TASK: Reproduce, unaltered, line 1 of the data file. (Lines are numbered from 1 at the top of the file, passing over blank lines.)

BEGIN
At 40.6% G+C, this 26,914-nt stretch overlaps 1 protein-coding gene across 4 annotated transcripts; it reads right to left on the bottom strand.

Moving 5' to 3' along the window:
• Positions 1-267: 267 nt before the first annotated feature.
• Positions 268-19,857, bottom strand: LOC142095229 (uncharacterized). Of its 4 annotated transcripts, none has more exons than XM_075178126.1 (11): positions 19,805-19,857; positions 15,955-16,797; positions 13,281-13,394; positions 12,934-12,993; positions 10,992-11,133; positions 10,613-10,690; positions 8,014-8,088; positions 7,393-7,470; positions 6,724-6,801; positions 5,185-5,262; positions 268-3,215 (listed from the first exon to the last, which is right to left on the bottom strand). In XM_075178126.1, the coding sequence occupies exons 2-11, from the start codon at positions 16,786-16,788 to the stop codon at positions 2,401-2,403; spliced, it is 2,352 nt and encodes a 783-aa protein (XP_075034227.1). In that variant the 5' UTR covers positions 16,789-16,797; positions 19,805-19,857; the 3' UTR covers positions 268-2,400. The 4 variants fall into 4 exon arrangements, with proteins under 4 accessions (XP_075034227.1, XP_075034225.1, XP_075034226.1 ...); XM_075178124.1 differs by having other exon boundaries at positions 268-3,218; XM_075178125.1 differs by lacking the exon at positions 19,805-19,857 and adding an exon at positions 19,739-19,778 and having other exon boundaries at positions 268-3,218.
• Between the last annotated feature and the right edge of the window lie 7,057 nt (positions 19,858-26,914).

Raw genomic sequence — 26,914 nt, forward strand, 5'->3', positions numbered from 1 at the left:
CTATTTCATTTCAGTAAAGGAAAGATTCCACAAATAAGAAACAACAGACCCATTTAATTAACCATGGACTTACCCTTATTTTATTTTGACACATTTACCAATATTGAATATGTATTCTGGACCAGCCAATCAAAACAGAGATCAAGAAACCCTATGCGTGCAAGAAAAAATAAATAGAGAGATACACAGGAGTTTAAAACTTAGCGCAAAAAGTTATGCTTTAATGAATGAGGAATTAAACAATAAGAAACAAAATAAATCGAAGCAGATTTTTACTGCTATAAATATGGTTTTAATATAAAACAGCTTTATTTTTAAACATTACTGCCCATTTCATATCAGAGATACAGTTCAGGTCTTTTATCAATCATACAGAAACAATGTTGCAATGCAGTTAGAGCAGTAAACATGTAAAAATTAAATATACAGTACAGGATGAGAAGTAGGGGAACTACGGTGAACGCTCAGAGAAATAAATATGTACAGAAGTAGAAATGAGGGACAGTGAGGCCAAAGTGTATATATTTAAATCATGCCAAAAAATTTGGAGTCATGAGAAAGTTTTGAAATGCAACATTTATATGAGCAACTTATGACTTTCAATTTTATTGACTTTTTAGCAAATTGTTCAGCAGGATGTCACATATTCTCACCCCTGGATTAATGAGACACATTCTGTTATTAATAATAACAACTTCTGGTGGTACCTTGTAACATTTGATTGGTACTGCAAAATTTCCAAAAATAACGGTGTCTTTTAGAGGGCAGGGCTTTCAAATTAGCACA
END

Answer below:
At 40.6% G+C, this 26,914-nt stretch overlaps 1 protein-coding gene across 4 annotated transcripts; it reads right to left on the bottom strand.